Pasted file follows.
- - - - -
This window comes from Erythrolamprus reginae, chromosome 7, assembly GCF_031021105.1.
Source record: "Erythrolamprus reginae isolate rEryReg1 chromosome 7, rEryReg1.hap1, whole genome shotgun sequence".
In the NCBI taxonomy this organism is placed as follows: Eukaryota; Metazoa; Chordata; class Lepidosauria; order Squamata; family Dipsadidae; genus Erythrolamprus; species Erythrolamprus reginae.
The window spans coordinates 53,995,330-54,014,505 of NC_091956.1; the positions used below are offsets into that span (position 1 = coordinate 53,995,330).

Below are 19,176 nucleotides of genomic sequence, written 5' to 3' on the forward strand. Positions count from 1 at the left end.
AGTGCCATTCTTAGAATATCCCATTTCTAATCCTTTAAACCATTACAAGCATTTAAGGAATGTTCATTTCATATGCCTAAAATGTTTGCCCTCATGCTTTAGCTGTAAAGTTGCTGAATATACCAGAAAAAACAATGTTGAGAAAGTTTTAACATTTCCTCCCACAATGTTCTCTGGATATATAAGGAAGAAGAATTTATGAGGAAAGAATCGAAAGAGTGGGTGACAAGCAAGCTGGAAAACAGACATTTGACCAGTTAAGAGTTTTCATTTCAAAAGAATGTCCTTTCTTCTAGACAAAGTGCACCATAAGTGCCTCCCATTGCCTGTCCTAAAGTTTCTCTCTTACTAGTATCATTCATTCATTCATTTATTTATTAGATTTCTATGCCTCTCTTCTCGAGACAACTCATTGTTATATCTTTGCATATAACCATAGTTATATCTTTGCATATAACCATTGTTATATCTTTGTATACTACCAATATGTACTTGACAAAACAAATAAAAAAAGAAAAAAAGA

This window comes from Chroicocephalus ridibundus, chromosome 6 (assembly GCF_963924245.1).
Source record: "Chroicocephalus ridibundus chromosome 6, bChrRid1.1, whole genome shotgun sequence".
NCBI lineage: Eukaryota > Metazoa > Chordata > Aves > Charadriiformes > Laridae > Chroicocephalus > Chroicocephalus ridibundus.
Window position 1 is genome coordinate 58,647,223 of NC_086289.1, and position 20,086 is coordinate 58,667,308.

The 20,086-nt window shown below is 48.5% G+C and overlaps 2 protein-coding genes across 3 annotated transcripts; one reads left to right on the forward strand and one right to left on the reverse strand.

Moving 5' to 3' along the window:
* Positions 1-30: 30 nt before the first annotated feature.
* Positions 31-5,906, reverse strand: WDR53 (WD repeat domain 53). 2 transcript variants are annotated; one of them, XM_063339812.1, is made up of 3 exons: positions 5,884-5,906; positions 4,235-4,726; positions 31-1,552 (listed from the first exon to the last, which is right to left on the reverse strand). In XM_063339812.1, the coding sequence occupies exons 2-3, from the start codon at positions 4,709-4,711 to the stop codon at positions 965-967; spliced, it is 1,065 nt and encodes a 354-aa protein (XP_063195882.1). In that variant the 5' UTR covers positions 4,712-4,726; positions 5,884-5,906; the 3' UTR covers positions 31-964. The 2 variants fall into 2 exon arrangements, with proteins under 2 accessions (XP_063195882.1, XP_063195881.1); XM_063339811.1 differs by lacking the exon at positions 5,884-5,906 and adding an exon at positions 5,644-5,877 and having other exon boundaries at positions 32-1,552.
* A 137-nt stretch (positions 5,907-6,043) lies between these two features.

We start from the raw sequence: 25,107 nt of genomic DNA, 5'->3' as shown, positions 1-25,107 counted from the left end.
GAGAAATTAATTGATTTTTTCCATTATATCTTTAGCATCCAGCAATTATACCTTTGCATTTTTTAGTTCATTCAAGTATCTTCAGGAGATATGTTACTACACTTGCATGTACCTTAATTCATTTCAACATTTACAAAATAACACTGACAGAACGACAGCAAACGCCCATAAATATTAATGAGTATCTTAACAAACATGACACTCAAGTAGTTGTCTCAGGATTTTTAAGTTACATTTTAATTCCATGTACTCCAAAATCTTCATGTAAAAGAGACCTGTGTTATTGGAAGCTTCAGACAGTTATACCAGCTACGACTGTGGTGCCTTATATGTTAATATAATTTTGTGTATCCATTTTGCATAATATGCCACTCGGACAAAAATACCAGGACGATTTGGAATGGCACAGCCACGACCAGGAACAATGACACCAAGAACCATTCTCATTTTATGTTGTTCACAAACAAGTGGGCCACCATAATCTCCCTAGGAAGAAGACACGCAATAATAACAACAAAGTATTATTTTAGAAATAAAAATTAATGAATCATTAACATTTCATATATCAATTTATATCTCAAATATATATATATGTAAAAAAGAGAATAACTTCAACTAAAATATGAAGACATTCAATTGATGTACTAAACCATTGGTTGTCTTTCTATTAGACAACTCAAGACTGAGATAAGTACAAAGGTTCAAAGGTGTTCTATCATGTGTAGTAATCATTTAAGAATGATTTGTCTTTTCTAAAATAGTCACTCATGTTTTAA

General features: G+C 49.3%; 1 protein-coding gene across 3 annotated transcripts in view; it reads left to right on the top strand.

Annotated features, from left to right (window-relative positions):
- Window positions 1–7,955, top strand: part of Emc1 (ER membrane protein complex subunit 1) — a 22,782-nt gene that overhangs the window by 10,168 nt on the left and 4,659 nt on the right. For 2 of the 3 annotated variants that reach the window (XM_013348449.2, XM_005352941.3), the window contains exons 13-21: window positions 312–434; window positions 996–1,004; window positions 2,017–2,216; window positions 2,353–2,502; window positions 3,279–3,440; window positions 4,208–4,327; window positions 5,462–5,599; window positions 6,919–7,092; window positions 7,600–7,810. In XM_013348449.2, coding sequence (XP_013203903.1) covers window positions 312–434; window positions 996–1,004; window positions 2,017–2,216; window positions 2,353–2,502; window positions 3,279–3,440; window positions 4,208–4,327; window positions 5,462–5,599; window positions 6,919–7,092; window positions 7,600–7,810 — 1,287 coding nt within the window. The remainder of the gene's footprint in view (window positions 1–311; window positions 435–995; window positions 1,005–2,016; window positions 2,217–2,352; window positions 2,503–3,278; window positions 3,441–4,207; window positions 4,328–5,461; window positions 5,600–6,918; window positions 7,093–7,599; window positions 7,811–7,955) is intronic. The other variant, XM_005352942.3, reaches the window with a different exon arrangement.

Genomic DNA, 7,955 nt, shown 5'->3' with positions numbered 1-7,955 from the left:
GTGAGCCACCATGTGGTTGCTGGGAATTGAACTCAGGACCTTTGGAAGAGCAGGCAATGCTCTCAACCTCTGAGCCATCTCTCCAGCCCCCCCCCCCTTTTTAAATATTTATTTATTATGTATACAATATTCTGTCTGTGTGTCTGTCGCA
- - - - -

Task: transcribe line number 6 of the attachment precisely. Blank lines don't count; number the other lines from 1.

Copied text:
AGTGCCATTCTTAGAATATCCCATTTCTAATCCTTTAAACCATTACAAGCATTTAAGGAATGTTCATTTCATATGCCTAAAATGTTTGCCCTCATGCTTTAGCTGTAAAGTTGCTGAATATACCAGAAAAAACAATGTTGAGAAAGTTTTAACATTTCCTCCCACAATGTTCTCTGGATATATAAGGAAGAAGAATTTATGAGGAAAGAATCGAAAGAGTGGGTGACAAGCAAGCTGGAAAACAGACATTTGACCAGTTAAGAGTTTTCATTTCAAAAGAATGTCCTTTCTTCTAGACAAAGTGCACCATAAGTGCCTCCCATTGCCTGTCCTAAAGTTTCTCTCTTACTAGTATCATTCATTCATTCATTTATTTATTAGATTTCTATGCCTCTCTTCTCGAGACAACTCATTGTTATATCTTTGCATATAACCATAGTTATATCTTTGCATATAACCATTGTTATATCTTTGTATACTACCAATATGTACTTGACAAAACAAATAAAAAAAGAAAAAAAGA